Photos and Review by Oyster.com Investigators
The newest, prettiest, and skinniest hotel on a gritty block near Times Square
When it opened in February 2010, the narrow, 32-story Distrikt Hotel brought a little style and personality to an unattractive block across the street from the Port Authority bus depot. Its contemporary lobby, with a wall of ivy and sculptural glass light fixture, evokes the chic vibe of a comparatively pricey W hotel. Every three floors represents a different district in Manhattan, from the Financial District at the bottom to Harlem at the top -- hence the hotel's name. The hotel pays homage to the city's neighborhoods in every particular: the pictures on the turndown chocolate wrappers; the engraved map of the city behind the front desk; the unique, back-lit neighborhood collage in each hallway. Even the coffee and tea selection at breakfast nods to the motif -- the coffee beans come from Empire Coffee, a 105-year-old New York-based company, and the teas are all named after neighborhoods, such as the Chelsea (an Earl Grey blend that "always remains in style").
The Distrikt also packs in a lot of value -- free, strong Wi-Fi; free gym passes; some of the best guestrooms for the price near Times Square -- but there are tradeoffs. The hotel lacks the on-site, 24-hour fitness center that its neighbors, the Fairfield Inn and Four Points by Sheraton, both offer, and there is a charge for continental breakfast while it's free at the Fairfield. The biggest downside, though, is its location. Although the hotel has 24-hour security and requires key card access in the elevators, you'll still have to walk past adult DVD shops and a New York State parole office en route to Times Square. It's not unsafe, exactly, but it's not pretty. The stylish, similarly-priced Mela Hotel, located just outside the heart of Times Square, is an excellent alternative.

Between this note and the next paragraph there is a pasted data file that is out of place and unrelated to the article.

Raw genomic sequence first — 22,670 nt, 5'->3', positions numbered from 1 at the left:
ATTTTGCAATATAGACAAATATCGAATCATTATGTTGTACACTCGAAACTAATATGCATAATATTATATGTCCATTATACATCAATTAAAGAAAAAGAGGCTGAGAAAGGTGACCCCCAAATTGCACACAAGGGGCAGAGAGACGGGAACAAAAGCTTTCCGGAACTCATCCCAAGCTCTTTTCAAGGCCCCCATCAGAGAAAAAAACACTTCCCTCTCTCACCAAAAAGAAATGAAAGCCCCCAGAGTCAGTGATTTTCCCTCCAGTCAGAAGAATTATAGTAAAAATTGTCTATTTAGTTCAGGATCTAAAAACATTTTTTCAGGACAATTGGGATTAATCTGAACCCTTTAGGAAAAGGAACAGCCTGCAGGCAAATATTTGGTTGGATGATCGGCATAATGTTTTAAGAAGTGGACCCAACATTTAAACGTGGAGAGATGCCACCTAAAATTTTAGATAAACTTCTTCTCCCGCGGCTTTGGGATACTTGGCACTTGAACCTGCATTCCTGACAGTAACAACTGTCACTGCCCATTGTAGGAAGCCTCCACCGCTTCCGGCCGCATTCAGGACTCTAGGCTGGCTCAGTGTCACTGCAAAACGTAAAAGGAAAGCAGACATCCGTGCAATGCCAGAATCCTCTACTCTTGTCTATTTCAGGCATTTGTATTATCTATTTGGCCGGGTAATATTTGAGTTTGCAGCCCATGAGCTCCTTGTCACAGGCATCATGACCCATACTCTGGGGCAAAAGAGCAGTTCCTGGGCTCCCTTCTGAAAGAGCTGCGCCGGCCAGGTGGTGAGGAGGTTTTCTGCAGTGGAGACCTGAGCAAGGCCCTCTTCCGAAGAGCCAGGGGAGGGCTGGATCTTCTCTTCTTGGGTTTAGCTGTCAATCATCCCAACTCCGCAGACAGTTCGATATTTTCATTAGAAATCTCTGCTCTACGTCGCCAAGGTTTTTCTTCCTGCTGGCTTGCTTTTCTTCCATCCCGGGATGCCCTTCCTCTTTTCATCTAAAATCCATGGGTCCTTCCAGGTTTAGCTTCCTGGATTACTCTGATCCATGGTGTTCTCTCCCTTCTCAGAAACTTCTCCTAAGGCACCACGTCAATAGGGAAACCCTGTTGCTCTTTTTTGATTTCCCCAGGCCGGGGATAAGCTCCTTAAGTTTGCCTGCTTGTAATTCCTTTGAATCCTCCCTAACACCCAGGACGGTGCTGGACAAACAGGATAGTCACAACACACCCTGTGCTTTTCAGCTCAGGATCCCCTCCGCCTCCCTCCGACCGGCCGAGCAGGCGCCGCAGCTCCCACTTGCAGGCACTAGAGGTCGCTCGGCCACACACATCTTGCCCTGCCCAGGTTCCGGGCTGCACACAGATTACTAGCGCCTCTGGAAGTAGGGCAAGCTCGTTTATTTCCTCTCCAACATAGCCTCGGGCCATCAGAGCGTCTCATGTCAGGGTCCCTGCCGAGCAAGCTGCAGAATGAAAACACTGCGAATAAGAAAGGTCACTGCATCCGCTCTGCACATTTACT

Extras like free morning newspaper delivery and nightly turndowns put the service a notch above what you'll find at most mid-range hotels.
It's a little ironic that a hotel named after Manhattan's neighborhoods inhabits a bit of a no-man's-land: a dull, unattractive block on West 40th Street between Eighth and Ninth avenues. On the block: a parking complex, two other hotels, adult DVD shops, a New York State parole office, and the Port Authority bus terminal. You might encounter a few unsavory characters when heading to and from the hotel, but at least you won't have to walk far to see the sights: Times Square, the Theater District, and a number of major subway lines are only a few blocks away. The hotel takes extra measures to ensure guest security; you can't use the elevator without a key card, and a security guard is on duty 24 hours a day.
Though once seedy, Times Square was reborn in the mid-'90s as a commercialized tourist haven, lit by 24-hour flashing billboards and themed restaurants like ESPN Zone and Bubba Gump Shrimp Co. Today, visitors walking the streets are more likely to be accosted by a comedy-club promoter, a rickshaw bicycle operator, or a caricature artist than a mugger. It's crowded, but there's something unquestionably exhilarating -- and convenient -- about staying near the neon-lit heart of the city. Plus, the mayor decided to close off much of Broadway to traffic, making it more pedestrian-friendly.